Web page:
ASOS, to quote a well worn phrase, took one hell of a beating on Thursday, the share price falling 40% at one stage after it warned profits and margins would not meet market expectations. Ahead of Thursday's announcement, the stock was trading on approximately 60 times its forecast earnings per share. To give one an idea of how expensive ASOS is in terms of valuation, the FTSE 100 trades on roughly 13x its forecast earnings. The expectation of a high multiple investment is that the investor pays now for forecast superior earnings growth. High multiple investments can be very profitable if those expectations are met, as has been the case for ASOS, the shares have risen sharply in the past three years, until Thursday that is.
The problem comes when the growth fails to meet expectations. ASOS compound annual earnings growth rate has been about 32% over the past 5 years, hence the high valuation. Earnings growth for the FTSE 100 is traditionally about 7% per annum. Company analysts and investors often fall in love with a high growth stock believing that growth is sustainable forever and hence continue to pay high multiples, this is rarely the case. The trouble is when the growth fails to meet expectations, the shares get hit from 2 angles. Firstly, the share price needs to adjust for the worse than expected earnings announced, and secondly for the lower growth expectations going forward, leading to the sharp fall as the share price will adjust almost immediately. After Thursday's announcement, no earnings growth for next year is expected, and hopes will be moderated for the years ahead. High growth stocks can offer high profits, but caveat emptor, when the growth falters hard earned gains can be quickly lost.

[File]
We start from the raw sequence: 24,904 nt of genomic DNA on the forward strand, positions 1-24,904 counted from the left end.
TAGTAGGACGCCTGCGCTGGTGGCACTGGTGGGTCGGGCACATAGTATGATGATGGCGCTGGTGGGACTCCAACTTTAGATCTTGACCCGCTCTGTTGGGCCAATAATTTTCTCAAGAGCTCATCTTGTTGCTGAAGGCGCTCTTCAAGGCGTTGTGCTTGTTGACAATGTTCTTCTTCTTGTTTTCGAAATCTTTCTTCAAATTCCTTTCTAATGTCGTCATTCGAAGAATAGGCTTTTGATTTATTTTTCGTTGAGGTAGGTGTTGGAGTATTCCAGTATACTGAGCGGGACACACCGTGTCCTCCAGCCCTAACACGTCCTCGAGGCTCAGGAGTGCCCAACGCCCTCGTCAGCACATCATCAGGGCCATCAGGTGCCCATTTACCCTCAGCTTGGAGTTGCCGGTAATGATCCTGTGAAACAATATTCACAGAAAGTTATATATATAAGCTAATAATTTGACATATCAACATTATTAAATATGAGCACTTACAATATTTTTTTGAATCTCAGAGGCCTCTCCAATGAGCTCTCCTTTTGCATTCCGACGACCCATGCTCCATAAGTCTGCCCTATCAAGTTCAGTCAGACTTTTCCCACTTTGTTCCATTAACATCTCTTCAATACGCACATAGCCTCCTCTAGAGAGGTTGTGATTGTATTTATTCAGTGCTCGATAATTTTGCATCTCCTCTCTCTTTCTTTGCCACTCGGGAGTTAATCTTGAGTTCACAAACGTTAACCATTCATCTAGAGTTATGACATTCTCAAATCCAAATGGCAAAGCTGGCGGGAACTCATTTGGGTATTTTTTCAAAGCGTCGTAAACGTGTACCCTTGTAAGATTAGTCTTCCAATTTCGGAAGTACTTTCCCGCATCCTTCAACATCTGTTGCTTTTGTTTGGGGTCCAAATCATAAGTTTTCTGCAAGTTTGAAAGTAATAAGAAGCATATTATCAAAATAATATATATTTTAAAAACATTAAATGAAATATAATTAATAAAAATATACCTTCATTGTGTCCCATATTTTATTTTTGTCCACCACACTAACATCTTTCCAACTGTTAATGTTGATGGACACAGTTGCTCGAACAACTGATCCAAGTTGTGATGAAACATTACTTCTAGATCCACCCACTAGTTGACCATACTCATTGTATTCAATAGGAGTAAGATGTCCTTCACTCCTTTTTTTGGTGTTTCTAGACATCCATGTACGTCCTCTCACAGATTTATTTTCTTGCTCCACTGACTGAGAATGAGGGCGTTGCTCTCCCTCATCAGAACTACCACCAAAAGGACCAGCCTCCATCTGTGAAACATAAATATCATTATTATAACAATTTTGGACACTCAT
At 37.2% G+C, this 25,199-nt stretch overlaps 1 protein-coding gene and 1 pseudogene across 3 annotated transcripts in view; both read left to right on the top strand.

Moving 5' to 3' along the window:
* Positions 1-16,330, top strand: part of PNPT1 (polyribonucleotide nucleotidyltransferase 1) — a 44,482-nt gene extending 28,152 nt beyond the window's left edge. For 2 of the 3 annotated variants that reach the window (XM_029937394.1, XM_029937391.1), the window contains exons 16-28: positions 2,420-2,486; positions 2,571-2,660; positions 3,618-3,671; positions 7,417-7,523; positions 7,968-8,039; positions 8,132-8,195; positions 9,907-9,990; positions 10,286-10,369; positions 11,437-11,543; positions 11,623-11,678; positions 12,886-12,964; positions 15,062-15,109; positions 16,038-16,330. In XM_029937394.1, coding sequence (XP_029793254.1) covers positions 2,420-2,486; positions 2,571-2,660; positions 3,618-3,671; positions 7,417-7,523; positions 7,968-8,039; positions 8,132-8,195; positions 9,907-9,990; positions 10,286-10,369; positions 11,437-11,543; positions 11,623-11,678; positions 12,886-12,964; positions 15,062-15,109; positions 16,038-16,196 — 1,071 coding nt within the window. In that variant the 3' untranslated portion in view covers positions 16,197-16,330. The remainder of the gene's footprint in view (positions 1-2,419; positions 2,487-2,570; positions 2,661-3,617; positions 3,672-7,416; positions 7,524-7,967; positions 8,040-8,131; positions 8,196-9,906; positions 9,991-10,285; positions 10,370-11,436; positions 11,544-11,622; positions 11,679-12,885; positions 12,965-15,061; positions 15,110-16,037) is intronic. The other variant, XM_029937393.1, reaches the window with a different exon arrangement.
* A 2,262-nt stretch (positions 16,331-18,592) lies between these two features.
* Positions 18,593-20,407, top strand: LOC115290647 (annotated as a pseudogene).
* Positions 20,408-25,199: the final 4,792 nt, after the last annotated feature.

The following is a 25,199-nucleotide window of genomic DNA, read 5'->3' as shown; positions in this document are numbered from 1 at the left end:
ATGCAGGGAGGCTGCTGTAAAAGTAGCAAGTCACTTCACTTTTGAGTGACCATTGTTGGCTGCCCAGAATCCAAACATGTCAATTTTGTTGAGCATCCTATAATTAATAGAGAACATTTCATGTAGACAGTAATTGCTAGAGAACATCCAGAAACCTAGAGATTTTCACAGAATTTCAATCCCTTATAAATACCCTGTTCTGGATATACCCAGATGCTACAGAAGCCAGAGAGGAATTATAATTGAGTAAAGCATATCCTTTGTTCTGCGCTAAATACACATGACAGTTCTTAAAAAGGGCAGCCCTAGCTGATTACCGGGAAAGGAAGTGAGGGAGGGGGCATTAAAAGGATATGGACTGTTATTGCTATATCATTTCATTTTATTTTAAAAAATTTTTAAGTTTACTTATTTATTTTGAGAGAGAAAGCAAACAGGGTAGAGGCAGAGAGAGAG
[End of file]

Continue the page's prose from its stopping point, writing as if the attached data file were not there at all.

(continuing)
One cannot finish the blog without commenting on the outcome of the ECB meeting. The measures announced were well covered by the press, forcing banks to pay to deposit cash with the ECB, cutting base rates to 15bp and extending the Long term refinancing operation (LTRO) to €400bn. As usual at the post announcement comments Mario Draghi dropped a carrot to investors suggesting today's announcement was the beginning and that the ECB had other measures available. When quizzed on this point, he once again became defensive and looked uncomfortable. The verdict on the ECB chair was given by the market. Traditionally, one would expect longer dated bond yields to rise when a central bank introduces looser monetary policies, as growth expectations should increase along with the inflation outlook, eventually leading to higher interest rates. That was not the case today as German bund yields fell, as did peripheral bond yields. The euro did fall against the US dollar, but only marginally, while the FTSE eurostoxx 300 was largely unmoved. The additional measures that Mario Draghi and the ECB promise will need to be introduced, it is just a question of when. Our long held opinion is this will be just about the time the Federal Reserve finally finish tapering its bond purchase program.